How, then, can Robert Maynard Hughes, with any credibility at all, say, “The goal toward which all history tends is peace…peace pure and simple based on that will to peace that has animated the overwhelming majority of humankind through countless ages”?  Where is any evidence that the majority of people through the ages have longed for peace instead of war?  I’d like to believe what Maynard has said so eloquently, but is possible to do that honestly?

George McGovern, who might very well have been President of the United States had he not advocated the legalization of marijuana at an especially early point in considering that possibility, said, “I’m fed up to the ears with old men dreaming up  wars for young men to die in.”  More pointedly, H. G. Wells said what very few of us really believe, “If we don’t end war, war will end us.”  I have previously shared this quote from General Omar Bradley, but it is well worth repeating:  “Ours in a world of nuclear giants and ethical infants. We know more about war than we know about peace, more about killing than we know about living.”




In the ancient Hebrew world, there were lots of prophets–prophets for kings and prophets for commoners. In both groups there were true prophets and false prophets, and one of the signs of a false prophet was that she or he proclaimed, “Peace, peace,” when there was no peace.  There are plenty of people, an abundance in the world I’d guess, who see peace as, at best, a break between wars.

One of the youth musicals we sang at my home church, the Beaver Dam Baptist Church, during the era of the Vietnam War had us singing a song that went something like this:


There is no peace.  There is no peace.  In all God’s world there is no peace.  And behind every door, there’s always another war.  Oh there’s never, no not ever any peace.


Plato said:  “It is only the dead who have seen the end of war.”

Maybe you can hear Kate Smith singing, “I Heard the Bells on Christmas Day,” and right near the end of what we expect to be a song optimistically proclaiming peace as a possibility, yeah a probability, she stuns us by singing:  “There is no peace on earth, I said. For hate is strong and mocks the song of peace on earth, good will to all.”

Well, I keep hearing the Bells of Christmas Day and Kate Smith finishing her song:


Then pealed the bells more loud and deep:

“God is not dead, nor doth God sleep;

The wrong shall fail, the right prevail,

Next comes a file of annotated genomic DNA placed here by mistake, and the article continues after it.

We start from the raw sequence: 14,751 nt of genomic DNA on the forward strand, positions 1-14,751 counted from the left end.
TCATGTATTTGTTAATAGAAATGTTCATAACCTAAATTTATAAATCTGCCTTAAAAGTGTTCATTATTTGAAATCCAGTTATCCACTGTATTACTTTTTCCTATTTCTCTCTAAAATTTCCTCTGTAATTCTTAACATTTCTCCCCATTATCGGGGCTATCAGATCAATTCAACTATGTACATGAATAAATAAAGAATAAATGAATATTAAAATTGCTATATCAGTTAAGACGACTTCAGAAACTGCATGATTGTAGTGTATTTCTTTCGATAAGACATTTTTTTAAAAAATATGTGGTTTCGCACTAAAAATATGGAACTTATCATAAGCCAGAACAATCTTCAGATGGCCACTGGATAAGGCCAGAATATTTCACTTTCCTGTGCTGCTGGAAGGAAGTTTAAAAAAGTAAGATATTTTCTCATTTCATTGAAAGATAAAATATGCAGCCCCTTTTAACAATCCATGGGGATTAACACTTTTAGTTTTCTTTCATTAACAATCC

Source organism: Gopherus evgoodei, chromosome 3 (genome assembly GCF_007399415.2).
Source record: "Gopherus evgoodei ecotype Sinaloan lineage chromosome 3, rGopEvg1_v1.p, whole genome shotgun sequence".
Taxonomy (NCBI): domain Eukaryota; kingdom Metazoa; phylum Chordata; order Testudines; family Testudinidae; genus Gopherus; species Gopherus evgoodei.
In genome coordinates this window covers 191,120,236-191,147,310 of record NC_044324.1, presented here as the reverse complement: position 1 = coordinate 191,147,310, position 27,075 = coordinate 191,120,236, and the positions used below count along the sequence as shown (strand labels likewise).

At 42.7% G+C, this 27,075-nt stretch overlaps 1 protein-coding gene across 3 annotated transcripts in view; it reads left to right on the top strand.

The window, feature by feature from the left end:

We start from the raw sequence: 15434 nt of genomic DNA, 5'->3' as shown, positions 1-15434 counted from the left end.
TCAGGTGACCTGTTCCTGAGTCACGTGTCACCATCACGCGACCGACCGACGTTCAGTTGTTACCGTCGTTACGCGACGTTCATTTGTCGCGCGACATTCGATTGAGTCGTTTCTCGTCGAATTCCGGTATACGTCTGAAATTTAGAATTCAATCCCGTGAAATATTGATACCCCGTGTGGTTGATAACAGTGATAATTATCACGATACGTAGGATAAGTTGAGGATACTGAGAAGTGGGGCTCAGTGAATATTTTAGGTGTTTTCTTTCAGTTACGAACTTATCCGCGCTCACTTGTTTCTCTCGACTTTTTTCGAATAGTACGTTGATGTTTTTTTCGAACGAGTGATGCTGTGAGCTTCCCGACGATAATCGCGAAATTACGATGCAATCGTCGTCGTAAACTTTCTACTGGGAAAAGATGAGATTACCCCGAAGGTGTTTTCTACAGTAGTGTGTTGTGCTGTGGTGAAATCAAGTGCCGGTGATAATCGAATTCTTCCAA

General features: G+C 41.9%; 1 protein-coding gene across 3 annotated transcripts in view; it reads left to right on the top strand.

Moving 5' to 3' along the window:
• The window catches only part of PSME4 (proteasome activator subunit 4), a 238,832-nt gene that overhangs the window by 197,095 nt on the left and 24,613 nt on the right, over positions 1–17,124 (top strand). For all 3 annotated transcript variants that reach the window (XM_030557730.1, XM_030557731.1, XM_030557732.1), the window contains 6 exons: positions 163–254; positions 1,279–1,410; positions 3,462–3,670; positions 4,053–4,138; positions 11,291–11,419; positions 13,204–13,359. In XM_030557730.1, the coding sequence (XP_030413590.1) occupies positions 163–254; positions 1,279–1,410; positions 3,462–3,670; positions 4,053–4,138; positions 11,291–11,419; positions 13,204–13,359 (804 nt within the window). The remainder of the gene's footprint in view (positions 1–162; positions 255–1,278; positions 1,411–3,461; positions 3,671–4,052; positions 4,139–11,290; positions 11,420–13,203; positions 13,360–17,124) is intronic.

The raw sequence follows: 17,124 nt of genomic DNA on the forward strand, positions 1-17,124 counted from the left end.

With peace on earth, good will to all.”


Till, ringing singing, on its way,

The world revolved from night to day,

A voice, a chime, a chant sublime,

Of peace on earth, good will to all!


We, sadly, must stop looking to Christian and other religious groups to make the peace.  Tragically, religious groups, Christianity included, have instigated and promoted more wars in than all other groups combined.  Some may preach a peace ideal, but very few do anything about making or keeping  peace.  The answer must be somewhere else.  Could that answer lie in secular agencies and institutions?

Jesus told his disciples, and we are their heirs, “Peace I leave with you; my peace I give to you. I do not give to you as the world gives.”  Not all worldly groups are war lovers or war mongers, however.

In 1970, in the midst of the Vietnam War era, one lone school in the whole United States, Manchester College, a Church of the Brethren school in Indiana, offered a degree in peace studies. Today, the Peace and Justice Studies Association, housed at Prescott College in Arizona, estimates that there are now more than 500 undergraduate, master’s and doctoral programs offering peace courses and peace degrees on US campuses. The schools include American University, Manhattan College, Hobart, Guilford, Tufts, Wellesley, Earlham, Goucher, Colgate, Goshen, Berkeley and the University of Colorado. Costa Rica has the University of Peace. The Rotary Foundation funds up to seventy master’s degree fellowships in peace studies annually. Before her death in 2003, McDonald’s heiress Joan Kroc gave generous financial support to the University of San Diego and the University of Notre Dame to create peace studies degree programs, which today are thriving.

Do you hear the bells on this Christmas Day?


Their old familiar carols play,

And wild and sweet the words repeat

Of peace on earth, good will to all.


Comments are closed.